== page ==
Okay, so here's the first 13 lines of my short SF story:
"...I wake with the pain in my head, exactly where I knew it would be. I don’t remember ever being free from it. How many times had I lived this moment? A hundred? A thousand? With the pain came a memory of a number.
Four thousand nine hundred and ninety nine.
I take out a piece of paper and a pencil stub from my jacket pocket and write the number 5000. I stare at it and remember it for next time. Today is number five thousand. I have been living this day for over thirteen and a half years."
The story is finished (3600 words) and I've sent it to a few magazines with no joy. I still like it though and want to understand why it's not floating the editor's boat. The premise is simple enough; a soldier is caught in a time-loop of his own making, living a brutal day of trench warfare over and over again, and searching for a way to get out.
Well-written, but I agree that the unique hook doesn't come through in the first 13 lines. I think what's interesting about this story is being stuck in a time of violence - after reading your description, I wonder if the pain in the protagonist's head is from a bullet wound as opposed to the headache that I initially imagined. Setting seems to be key here, but it's not coming through so far.
Also, I wonder if the 5000th day is significant somehow - will this trigger some event that allows him to escape or is he going to try something more drastic than normal to get out of the loop? So far, aside from the number, I don't get the sense that this day is different than all other days, which is often what pulls me into a story.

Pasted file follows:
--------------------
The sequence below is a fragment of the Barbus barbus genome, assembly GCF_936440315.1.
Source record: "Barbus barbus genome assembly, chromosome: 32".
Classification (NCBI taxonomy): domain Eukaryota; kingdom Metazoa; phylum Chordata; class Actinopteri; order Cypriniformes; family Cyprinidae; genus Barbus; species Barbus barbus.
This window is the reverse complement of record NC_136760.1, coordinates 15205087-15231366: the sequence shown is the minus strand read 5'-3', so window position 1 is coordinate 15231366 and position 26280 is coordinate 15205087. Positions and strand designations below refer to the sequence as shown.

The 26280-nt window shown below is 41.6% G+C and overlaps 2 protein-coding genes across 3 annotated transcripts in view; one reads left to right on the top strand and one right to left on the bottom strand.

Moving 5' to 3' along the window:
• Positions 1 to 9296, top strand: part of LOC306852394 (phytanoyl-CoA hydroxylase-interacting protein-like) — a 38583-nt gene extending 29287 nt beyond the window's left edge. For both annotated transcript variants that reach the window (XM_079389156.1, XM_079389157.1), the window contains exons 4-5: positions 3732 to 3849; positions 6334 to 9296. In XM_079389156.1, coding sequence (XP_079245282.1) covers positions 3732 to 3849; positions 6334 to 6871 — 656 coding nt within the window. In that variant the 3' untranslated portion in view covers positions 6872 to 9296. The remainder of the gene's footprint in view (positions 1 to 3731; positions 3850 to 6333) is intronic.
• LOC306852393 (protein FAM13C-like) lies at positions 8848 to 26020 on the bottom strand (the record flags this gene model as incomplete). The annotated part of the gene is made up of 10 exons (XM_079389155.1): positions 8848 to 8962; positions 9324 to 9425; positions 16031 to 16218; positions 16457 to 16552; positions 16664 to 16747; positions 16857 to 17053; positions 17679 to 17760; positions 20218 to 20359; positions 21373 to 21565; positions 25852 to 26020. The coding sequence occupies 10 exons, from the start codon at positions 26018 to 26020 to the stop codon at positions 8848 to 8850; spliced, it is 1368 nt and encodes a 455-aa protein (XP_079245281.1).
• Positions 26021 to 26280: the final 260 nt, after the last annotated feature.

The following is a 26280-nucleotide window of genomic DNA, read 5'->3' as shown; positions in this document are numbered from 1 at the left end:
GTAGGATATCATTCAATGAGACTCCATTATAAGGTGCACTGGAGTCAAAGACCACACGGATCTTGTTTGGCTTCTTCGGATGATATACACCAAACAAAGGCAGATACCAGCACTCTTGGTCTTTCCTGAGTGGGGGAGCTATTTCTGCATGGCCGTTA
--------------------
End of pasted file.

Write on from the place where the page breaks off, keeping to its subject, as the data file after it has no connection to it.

I'd be happy to read the whole thing if you're looking for more feedback than that...
In the first sentence, I think you probably need to establish this has happened before, over and over. 4999 should not be the number, unless 5000 is significant.
A lot of people prefer not to read present tense stories. Maybe editors, too. Perhaps, when/if you change it to 3rd person in the past tense, you will discover things you didn't see before. Then you can change it back if you want.
I agree with the Groundhog Day reference someone else mentioned. What makes this story different? You should make that clear right away.
I'll agree with the above comments. In particular, the introduction is done in a way that telescopes it as an idea story, rather than a character, action or millieu story. This means that the idea is judged on its uniqueness more strongly than other stories, and therefore must be unique to attract the editor.
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